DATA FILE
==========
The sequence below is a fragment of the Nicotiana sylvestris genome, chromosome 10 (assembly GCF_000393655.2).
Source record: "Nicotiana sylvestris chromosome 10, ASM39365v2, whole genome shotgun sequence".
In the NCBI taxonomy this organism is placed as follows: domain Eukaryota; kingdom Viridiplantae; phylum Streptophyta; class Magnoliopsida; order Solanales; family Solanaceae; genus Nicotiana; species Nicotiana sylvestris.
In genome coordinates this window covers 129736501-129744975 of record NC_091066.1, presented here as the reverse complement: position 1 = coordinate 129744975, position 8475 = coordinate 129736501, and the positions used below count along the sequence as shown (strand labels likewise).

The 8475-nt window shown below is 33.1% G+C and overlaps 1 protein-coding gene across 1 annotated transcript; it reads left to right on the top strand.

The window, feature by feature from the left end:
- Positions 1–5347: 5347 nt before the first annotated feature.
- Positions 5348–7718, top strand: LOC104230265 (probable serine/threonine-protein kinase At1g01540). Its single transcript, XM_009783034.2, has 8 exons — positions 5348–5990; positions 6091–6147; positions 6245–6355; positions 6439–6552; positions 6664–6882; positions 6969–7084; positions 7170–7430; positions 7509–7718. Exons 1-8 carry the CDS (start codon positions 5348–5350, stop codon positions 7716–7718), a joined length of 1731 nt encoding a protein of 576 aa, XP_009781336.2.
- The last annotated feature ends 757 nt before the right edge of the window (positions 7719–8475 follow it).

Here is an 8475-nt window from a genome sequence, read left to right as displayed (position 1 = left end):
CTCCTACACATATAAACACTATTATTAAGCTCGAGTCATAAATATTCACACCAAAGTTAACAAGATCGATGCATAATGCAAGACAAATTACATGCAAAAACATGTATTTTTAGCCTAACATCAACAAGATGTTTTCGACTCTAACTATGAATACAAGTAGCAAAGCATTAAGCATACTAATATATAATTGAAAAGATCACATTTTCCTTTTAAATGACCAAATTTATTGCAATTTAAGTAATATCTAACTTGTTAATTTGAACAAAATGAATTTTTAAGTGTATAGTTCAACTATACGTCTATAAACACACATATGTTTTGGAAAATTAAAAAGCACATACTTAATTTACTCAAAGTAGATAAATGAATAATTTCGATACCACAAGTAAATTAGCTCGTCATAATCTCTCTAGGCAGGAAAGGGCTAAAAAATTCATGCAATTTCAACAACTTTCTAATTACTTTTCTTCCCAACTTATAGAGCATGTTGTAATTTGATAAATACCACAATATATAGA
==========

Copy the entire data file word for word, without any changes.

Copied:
The sequence below is a fragment of the Nicotiana sylvestris genome, chromosome 10 (assembly GCF_000393655.2).
Source record: "Nicotiana sylvestris chromosome 10, ASM39365v2, whole genome shotgun sequence".
In the NCBI taxonomy this organism is placed as follows: domain Eukaryota; kingdom Viridiplantae; phylum Streptophyta; class Magnoliopsida; order Solanales; family Solanaceae; genus Nicotiana; species Nicotiana sylvestris.
In genome coordinates this window covers 129736501-129744975 of record NC_091066.1, presented here as the reverse complement: position 1 = coordinate 129744975, position 8475 = coordinate 129736501, and the positions used below count along the sequence as shown (strand labels likewise).

The 8475-nt window shown below is 33.1% G+C and overlaps 1 protein-coding gene across 1 annotated transcript; it reads left to right on the top strand.

The window, feature by feature from the left end:
- Positions 1–5347: 5347 nt before the first annotated feature.
- Positions 5348–7718, top strand: LOC104230265 (probable serine/threonine-protein kinase At1g01540). Its single transcript, XM_009783034.2, has 8 exons — positions 5348–5990; positions 6091–6147; positions 6245–6355; positions 6439–6552; positions 6664–6882; positions 6969–7084; positions 7170–7430; positions 7509–7718. Exons 1-8 carry the CDS (start codon positions 5348–5350, stop codon positions 7716–7718), a joined length of 1731 nt encoding a protein of 576 aa, XP_009781336.2.
- The last annotated feature ends 757 nt before the right edge of the window (positions 7719–8475 follow it).

Here is an 8475-nt window from a genome sequence, read left to right as displayed (position 1 = left end):
CTCCTACACATATAAACACTATTATTAAGCTCGAGTCATAAATATTCACACCAAAGTTAACAAGATCGATGCATAATGCAAGACAAATTACATGCAAAAACATGTATTTTTAGCCTAACATCAACAAGATGTTTTCGACTCTAACTATGAATACAAGTAGCAAAGCATTAAGCATACTAATATATAATTGAAAAGATCACATTTTCCTTTTAAATGACCAAATTTATTGCAATTTAAGTAATATCTAACTTGTTAATTTGAACAAAATGAATTTTTAAGTGTATAGTTCAACTATACGTCTATAAACACACATATGTTTTGGAAAATTAAAAAGCACATACTTAATTTACTCAAAGTAGATAAATGAATAATTTCGATACCACAAGTAAATTAGCTCGTCATAATCTCTCTAGGCAGGAAAGGGCTAAAAAATTCATGCAATTTCAACAACTTTCTAATTACTTTTCTTCCCAACTTATAGAGCATGTTGTAATTTGATAAATACCACAATATATAGA